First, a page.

Haci Bektas Veli is the practitioner of Hoca Ahmed Yesevi’s doctrines in Anatolia. The Bektashism, or Haci Bektas Veli's worldview, spread beyond of Anatolia to the Middle East and the Balkan nations. In a humorous way, when he shared his ideas and teachings about Love-God-Man and Humanity with us in 1948, Haci Bektas served as an inspiration for the United Nations Human Rights Declaration.
Seyyid Ibrahim Sani and his wife Hatern Hatun had Haci Bektas-i Veli in Khorasan most likely between the years of 1243 and 1248. His parents' guidance helped him develop an enlightened mind and vision. Then, after his studies in literature, philosophy, mathematics, and physics under the direction of Hoca Ahmet Yesevi. Following his studies of Islamic mysticism, he began to look for the way of the limitless love that was within his heart. This led to his pilgrimage to Mecca, followed by trips to Syria, Persia, and Iraq. Coming back to Anatolia after such a lengthy voyage shaped a special spiritual figure.
Cappadocia Travel Pass comes with several benefits. Price reduction is one of the biggest benefits but surely not the only one! You can not only save a lot of money by purchasing a Cappadocia Travel Pass but also save a huge amount of precious time by skipping long queues with your pass. Feel like a VIP unlocking the doors of the top attractions and experiences in Cappadocia. Moreover, you can even fly over Cappadocia with a DISCOUNTED hot air balloon and get to experience the mysterious fairy chimneys from the sky!
The Haci Bektaş-i Veli Museum houses manuscripts, examples of calligraphy, and other relics from the Bektashi order. The tomb of Hacı Bektaş-i Veli is also in the museum.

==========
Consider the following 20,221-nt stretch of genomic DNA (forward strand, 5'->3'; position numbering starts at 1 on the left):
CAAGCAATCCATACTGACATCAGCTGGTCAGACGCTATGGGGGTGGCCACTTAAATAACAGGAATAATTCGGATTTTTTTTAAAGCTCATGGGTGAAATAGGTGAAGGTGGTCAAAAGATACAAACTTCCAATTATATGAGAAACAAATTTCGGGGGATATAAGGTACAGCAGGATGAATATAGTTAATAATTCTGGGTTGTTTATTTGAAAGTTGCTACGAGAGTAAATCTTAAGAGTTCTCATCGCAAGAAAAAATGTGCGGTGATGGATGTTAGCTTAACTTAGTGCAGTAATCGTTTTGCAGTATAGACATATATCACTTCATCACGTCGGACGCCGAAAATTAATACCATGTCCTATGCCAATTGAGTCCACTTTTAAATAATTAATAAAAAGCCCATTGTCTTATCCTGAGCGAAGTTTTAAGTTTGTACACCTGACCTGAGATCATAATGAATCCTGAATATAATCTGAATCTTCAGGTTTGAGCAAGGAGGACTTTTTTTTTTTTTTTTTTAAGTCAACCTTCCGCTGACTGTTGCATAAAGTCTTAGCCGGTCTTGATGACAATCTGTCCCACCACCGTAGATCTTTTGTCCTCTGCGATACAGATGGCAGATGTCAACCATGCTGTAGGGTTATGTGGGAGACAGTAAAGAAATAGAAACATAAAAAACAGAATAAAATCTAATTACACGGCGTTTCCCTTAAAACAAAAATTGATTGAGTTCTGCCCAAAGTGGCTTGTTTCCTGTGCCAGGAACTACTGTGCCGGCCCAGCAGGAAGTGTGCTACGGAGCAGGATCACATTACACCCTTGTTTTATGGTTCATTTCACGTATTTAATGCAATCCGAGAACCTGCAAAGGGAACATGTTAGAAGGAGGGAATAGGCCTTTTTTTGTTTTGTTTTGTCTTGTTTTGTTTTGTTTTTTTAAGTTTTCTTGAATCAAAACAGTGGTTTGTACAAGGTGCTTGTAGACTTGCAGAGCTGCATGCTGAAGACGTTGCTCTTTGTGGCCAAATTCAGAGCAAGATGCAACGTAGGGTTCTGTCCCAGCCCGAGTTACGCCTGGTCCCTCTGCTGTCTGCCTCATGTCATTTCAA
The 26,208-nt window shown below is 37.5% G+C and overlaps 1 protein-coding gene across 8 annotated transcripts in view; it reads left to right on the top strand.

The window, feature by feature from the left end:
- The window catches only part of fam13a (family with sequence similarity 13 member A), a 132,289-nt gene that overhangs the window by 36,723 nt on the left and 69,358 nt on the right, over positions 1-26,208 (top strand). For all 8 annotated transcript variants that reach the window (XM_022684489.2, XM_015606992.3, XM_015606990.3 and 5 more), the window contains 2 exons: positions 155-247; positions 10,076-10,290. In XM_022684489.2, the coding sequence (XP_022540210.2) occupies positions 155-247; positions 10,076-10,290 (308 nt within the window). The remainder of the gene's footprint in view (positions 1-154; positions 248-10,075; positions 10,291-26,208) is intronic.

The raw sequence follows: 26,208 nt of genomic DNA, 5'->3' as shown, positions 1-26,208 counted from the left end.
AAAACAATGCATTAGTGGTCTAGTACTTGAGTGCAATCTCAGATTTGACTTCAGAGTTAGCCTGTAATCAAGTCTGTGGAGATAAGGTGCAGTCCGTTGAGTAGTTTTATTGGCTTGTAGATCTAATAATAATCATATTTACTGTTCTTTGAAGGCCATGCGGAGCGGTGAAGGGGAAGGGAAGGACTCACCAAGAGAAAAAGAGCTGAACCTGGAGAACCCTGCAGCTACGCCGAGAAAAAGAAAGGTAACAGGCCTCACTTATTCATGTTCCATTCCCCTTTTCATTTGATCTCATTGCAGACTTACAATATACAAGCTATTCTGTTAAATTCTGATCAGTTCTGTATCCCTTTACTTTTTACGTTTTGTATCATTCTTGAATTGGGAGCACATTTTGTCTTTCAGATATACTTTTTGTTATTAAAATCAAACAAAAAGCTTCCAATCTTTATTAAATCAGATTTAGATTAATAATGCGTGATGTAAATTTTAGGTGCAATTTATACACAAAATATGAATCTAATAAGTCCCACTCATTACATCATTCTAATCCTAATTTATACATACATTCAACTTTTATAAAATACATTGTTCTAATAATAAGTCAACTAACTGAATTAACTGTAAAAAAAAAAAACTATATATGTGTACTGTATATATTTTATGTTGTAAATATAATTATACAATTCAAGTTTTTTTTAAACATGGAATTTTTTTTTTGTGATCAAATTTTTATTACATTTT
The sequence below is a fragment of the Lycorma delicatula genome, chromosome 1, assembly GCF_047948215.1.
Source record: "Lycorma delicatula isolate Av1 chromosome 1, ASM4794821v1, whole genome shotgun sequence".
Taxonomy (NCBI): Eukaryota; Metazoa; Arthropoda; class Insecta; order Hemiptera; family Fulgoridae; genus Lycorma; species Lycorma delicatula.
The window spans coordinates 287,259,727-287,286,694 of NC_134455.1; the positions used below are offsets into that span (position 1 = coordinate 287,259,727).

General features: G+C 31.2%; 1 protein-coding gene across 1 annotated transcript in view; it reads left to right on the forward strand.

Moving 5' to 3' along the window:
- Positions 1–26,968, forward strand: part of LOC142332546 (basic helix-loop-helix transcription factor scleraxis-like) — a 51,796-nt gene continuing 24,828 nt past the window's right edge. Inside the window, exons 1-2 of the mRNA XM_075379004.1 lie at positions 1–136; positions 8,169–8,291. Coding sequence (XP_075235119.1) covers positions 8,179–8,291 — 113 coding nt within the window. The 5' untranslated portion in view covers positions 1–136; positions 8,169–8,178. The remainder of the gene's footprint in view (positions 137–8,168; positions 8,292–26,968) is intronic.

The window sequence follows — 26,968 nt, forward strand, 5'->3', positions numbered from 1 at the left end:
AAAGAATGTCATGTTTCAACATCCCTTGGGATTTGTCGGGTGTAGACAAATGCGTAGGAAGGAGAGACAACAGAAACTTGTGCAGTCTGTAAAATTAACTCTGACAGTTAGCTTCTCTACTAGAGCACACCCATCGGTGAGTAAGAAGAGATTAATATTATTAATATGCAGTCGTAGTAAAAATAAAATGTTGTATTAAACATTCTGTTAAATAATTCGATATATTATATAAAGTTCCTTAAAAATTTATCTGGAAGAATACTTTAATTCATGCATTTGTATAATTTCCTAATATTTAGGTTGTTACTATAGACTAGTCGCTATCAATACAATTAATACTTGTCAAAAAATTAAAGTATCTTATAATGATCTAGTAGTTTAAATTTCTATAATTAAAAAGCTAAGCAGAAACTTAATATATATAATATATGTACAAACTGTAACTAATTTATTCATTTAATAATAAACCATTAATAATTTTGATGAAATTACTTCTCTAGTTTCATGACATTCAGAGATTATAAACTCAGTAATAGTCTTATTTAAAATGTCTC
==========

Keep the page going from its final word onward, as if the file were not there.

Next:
Yes, the tomb of Haci Bektas is in the museum and you can visit the mausoleum.
Cappadocia Travel Pass® is a easy to use digital pass! With only a few clicks, you can buy it online, download it to your phone, and start using your pass right away!
One pass to get free access over 20+ tourist attractions, tours, activities, open and underground museums, problem solving services and more!
Free access to Cappadocia's most valuable Special Offers & Discounts, Pick-ups & Transfers, Free Services & Benefits, Free Digital Cappadocia Guide Book
Cappadocia Travel Pass® offers you huge savings on admission prices. Passes start from just €135.
Save up 70% off the regular ticket prices with Cappadocia Travel Pass®!
Cappadocia Travel Pass® is completely digital! Download your Cappadocia Travel Pass® app and start to use your pass instantly.
Cappadocia Travel Pass® is the best budget friendly alternative for your upcoming Cappadocia trip!
We can help! Don't get lost in Cappadocia's complicated landscape.
You're special! Cappadocia Travel Pass® allows you to skip the waiting lists and lets you enter your desired attraction right away.
If you visit less then you paid, get refund of the rest amount
All unused passes can be cancelled and get full refund 2 years from the date of purchase
All inclusive one digital pass. Only show your pass or book online to get in.
Regular Ticket Value €60
Regular Ticket Value €300
Regular Ticket Value €30
Regular Ticket Value €250
Regular Ticket Value €75
Regular Ticket Value €45
Regular Ticket Value €135
Regular Ticket Value €65
Regular Ticket Value €50
Regular Ticket Value €100
4.8 out of 5 stars
Cappadocia Travel Pass has an average rating of 4.8 /5 from 475 reviewsRead all traveler reviews →
Muslim mystic, saint, sayyid, and philosopher Haji Bektash Veli was from Khorasan and lived and taught in Anatolia. He is admired by Alevis for having an esoteric, logical, progressive, and humanistic interpretation of Islam.